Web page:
Menstrual Cycle Phases

The menstrual cycle is the beginning of the reproductive phase of a woman’s life, beginning when a girl hits puberty and ending with the onset of menopause. There are different phases that occur during this cycle, and understanding these phases can give a woman insight into when it is best to attempt to get pregnant, as well as why their bodies react the way they do during this time.

The follicular phase of the menstrual cycle occurs before the release of the egg, starting the first day of bleeding and lasting 13 to 14 days. As the uterine lining is being shed the Follicle Stimulating Hormone levels get increased to cause between 3 and 30 egg-containing ovarian follicles to develop. By the end of this phase, FSH levels will decrease and only one dominate follicle will start producing estrogen, which will cause the other follicles to break down.  FSH is a pituitary gland excreted hormone that is present in men (for sperm production), and in women to stimulate egg production.

A strong surge in luteinizing hormone signals the end of the follicular phase and the beginning of the ovulation phase of the menstrual cycle. LH is the hormone responsible for causing the egg to rupture from the follicle and be released (usually within 16–32 hours). The released egg has approximately 12 hours to be fertilized by sperm in order to cause pregnancy, and typically this is more likely to happen if there is already sperm in the reproductive tract when the egg is released.

The release of the egg causes the follicle to close and form a corpus luteum, which helps prepare the uterus in case the egg was able to be fertilized. This is the Luteal Phase of the menstruation cycle, and unless fertilization occurred, will last approximately 14 days. The corpus releases progesterone (another hormone) that will cause the uterine lining (endometrium) to thicken (which is also helped by the hormone estrogen) and fill with nutrients and fluids in order to receive the fertilized egg. The release of the progesterone also thickens cervical fluids to impede bacteria and sperm from being able to enter the uterus. During this phase the body temperature is usually increased, (which is how doctors can try to determine if ovulation is occurring in women who may be having fertility problems).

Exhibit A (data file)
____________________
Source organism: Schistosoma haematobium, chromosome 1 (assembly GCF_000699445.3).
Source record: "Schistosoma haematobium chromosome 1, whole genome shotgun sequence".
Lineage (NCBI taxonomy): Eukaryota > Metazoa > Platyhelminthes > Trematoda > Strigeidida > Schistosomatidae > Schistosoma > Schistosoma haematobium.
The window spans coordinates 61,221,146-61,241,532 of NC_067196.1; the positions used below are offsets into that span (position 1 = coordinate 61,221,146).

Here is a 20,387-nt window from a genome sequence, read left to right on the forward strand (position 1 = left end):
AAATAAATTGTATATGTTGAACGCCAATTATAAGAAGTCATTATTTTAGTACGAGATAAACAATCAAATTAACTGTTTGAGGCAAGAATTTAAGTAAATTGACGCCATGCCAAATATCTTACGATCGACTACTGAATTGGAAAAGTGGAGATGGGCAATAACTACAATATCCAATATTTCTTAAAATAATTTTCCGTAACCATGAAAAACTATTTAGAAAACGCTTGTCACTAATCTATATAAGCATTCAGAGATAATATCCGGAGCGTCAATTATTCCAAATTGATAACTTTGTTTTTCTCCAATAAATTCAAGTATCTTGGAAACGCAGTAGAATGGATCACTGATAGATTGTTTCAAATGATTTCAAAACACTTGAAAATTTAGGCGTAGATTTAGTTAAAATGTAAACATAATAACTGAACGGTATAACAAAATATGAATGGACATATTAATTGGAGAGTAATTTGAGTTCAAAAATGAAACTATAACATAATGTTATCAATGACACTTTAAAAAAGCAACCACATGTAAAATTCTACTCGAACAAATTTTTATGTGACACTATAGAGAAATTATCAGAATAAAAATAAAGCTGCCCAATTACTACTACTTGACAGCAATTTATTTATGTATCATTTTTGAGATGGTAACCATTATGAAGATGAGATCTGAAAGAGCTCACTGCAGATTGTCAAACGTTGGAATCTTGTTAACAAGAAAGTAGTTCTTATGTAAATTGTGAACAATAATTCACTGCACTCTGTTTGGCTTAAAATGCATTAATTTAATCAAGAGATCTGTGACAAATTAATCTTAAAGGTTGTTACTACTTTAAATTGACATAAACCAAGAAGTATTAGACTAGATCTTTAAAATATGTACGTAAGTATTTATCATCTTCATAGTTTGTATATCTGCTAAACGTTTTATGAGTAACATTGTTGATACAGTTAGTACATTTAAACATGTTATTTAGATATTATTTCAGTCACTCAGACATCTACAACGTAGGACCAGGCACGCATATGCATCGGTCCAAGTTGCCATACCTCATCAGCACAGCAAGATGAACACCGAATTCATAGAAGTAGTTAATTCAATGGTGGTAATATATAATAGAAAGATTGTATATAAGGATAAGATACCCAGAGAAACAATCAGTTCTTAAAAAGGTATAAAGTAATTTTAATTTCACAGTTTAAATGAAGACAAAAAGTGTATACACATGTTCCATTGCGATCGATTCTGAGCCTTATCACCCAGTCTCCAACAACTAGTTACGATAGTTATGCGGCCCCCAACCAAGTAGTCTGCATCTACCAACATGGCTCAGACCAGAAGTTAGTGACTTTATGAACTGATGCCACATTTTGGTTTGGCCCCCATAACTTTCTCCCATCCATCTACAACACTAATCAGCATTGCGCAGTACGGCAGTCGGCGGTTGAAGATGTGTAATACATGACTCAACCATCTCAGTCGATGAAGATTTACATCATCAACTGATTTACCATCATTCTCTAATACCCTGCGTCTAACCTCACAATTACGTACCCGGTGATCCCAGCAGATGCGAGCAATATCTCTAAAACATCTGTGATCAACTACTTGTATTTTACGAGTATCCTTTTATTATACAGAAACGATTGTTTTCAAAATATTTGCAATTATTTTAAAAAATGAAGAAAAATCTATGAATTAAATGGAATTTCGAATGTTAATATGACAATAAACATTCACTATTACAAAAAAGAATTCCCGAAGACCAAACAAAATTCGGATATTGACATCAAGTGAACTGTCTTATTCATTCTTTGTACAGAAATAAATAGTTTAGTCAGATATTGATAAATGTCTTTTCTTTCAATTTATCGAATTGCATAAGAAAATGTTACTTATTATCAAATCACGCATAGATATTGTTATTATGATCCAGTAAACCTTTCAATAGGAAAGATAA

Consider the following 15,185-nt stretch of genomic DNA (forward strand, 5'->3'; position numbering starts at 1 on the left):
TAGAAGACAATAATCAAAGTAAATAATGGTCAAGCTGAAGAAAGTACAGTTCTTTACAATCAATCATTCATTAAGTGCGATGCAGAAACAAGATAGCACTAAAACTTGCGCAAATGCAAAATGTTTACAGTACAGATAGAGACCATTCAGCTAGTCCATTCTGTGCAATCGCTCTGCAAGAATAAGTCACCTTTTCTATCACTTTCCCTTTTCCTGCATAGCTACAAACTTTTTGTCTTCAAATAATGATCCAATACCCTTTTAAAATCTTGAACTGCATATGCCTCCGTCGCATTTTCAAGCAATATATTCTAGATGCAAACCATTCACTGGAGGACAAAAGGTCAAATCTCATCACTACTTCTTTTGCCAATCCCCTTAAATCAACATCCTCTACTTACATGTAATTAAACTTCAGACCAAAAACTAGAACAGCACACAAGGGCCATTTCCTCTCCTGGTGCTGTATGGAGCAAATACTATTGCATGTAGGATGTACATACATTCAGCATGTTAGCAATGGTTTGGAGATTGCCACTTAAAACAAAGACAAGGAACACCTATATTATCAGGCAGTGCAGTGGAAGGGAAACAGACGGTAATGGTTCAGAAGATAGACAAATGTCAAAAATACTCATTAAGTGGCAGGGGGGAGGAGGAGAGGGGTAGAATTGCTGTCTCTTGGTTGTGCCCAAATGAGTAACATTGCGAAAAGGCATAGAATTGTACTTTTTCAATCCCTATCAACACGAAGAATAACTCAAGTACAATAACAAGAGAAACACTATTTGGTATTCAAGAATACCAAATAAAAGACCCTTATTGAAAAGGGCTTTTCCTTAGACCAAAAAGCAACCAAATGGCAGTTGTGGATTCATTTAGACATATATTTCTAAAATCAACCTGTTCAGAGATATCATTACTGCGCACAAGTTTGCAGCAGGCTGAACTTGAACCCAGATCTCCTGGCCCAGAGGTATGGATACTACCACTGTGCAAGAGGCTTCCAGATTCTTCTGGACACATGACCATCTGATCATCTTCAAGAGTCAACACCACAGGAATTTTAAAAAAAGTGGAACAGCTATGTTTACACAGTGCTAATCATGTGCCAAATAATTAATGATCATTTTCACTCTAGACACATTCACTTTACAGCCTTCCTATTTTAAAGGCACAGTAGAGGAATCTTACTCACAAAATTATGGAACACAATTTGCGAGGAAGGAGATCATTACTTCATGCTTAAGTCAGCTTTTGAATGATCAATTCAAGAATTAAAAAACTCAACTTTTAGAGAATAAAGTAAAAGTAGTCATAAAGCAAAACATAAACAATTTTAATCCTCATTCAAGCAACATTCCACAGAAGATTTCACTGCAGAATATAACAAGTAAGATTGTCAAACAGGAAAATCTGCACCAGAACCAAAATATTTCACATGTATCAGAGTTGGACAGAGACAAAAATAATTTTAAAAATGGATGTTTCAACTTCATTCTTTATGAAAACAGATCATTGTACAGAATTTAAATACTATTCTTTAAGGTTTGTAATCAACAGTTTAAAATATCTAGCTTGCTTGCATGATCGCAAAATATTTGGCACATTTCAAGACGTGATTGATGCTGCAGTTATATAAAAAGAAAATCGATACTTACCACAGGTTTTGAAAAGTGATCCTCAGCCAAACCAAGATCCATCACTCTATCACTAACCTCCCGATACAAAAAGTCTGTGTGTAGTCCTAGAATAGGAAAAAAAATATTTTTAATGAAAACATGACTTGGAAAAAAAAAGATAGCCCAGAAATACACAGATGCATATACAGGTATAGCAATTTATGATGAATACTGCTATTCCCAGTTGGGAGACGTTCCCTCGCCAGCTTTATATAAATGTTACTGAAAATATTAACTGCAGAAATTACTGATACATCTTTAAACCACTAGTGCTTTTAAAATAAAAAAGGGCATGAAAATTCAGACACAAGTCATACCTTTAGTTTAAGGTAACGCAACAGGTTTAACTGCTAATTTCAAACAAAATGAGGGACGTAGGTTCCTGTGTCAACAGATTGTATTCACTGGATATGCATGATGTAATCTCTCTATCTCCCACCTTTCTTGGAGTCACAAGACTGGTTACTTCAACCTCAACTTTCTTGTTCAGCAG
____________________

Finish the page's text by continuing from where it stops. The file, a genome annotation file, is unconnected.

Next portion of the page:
If fertilization did occur, the egg will be implanted in the uterus within 9 days, which causes the placenta to start growing and causes the release of human chorionic gonadotropin (HCG – which is what pregnancy tests are used to detect). This hormone helps the corpus luteum to continue to produce progesterone until the fetus is able to start producing its own hormones. If there was no fertilization, after 14 days the corpus luteum breaks down along with the endometrium and is expelled resulting in the onset of vaginal bleeding signaling the starting over of the follicular phase.


Merck (2007) Menstrual Cycle: Biology of the Female Reproduction System  Z6EFP

Storck, S (2010) FSH EW56B